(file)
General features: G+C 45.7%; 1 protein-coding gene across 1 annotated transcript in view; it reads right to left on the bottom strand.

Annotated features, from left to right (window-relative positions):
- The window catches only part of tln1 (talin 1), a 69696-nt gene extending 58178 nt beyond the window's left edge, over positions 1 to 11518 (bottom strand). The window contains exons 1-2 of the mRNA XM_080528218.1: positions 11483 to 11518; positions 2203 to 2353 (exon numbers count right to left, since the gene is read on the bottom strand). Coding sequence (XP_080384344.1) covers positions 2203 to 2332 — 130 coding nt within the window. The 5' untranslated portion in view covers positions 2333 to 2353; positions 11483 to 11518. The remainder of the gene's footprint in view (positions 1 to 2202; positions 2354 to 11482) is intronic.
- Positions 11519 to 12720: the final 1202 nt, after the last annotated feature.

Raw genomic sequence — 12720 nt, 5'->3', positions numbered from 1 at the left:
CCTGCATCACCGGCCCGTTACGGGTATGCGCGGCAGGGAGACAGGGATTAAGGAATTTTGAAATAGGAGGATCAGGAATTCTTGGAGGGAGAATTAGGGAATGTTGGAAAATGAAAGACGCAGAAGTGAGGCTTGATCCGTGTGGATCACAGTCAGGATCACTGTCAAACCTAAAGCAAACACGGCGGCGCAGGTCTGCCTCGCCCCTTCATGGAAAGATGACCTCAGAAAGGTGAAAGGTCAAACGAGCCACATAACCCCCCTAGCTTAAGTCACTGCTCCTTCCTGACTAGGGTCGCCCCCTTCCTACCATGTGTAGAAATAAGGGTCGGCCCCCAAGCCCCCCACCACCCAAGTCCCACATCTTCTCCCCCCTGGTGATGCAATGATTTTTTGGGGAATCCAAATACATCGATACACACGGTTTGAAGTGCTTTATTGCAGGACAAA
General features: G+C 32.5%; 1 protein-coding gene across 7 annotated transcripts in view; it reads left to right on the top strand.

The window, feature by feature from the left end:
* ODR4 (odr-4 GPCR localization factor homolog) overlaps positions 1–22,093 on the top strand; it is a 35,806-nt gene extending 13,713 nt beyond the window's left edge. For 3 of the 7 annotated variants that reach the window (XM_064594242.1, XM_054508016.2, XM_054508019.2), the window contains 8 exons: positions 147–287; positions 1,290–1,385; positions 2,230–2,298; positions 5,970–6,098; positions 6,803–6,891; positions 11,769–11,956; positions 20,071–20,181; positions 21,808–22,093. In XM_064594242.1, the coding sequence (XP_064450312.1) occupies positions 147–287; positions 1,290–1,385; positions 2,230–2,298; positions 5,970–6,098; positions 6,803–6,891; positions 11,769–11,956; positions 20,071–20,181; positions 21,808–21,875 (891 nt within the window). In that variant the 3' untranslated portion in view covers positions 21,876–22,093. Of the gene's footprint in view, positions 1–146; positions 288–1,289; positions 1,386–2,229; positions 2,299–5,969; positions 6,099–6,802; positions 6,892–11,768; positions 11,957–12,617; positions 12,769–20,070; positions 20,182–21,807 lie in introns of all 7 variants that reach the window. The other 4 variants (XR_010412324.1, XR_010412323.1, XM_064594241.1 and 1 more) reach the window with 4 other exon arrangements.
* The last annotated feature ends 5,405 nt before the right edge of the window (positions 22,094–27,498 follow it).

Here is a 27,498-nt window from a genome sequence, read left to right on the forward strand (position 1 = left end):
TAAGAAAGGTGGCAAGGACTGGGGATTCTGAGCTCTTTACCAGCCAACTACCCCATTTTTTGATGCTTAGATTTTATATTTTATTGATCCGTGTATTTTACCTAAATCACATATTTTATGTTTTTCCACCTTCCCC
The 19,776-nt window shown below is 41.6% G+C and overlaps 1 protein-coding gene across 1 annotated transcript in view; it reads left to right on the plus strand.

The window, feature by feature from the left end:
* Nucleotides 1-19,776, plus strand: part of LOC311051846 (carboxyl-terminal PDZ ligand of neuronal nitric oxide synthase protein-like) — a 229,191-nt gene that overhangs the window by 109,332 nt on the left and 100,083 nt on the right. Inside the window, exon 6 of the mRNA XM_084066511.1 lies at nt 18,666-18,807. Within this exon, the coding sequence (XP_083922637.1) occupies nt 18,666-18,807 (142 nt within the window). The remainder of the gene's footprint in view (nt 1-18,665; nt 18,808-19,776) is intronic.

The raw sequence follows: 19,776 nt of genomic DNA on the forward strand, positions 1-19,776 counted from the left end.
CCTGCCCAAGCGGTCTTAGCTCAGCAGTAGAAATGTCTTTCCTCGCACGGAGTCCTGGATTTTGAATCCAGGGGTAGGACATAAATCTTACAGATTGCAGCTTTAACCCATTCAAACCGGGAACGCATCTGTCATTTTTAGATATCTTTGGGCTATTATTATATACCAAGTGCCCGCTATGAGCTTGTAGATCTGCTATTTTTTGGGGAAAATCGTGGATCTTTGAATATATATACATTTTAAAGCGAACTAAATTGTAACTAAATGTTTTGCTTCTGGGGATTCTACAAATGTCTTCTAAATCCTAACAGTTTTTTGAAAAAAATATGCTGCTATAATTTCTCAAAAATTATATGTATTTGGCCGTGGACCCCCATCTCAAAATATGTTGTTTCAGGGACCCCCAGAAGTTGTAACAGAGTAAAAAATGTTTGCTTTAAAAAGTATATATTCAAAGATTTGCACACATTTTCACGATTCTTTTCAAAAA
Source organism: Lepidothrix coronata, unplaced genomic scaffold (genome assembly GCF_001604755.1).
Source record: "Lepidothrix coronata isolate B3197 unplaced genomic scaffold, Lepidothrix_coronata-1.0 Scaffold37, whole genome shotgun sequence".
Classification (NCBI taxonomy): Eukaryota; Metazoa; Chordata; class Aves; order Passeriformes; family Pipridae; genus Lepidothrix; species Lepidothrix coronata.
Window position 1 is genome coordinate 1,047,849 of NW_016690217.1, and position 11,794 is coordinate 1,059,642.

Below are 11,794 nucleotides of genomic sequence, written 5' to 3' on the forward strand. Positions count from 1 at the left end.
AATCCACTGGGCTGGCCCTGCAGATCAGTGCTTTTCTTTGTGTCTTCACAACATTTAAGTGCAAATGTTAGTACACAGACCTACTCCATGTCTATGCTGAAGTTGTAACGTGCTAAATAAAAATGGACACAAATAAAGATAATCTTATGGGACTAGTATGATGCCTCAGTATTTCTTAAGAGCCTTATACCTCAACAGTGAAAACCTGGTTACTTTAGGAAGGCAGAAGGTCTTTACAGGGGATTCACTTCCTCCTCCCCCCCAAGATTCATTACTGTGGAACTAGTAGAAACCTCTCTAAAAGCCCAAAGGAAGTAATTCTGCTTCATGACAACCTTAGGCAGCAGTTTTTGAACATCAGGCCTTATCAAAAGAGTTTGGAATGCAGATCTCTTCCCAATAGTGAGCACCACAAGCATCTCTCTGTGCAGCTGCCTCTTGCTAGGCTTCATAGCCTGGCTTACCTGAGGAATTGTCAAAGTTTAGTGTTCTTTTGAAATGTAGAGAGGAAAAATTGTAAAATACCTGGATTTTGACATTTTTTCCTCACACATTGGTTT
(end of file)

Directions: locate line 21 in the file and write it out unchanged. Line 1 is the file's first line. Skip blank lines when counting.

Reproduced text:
Window position 1 is genome coordinate 1,047,849 of NW_016690217.1, and position 11,794 is coordinate 1,059,642.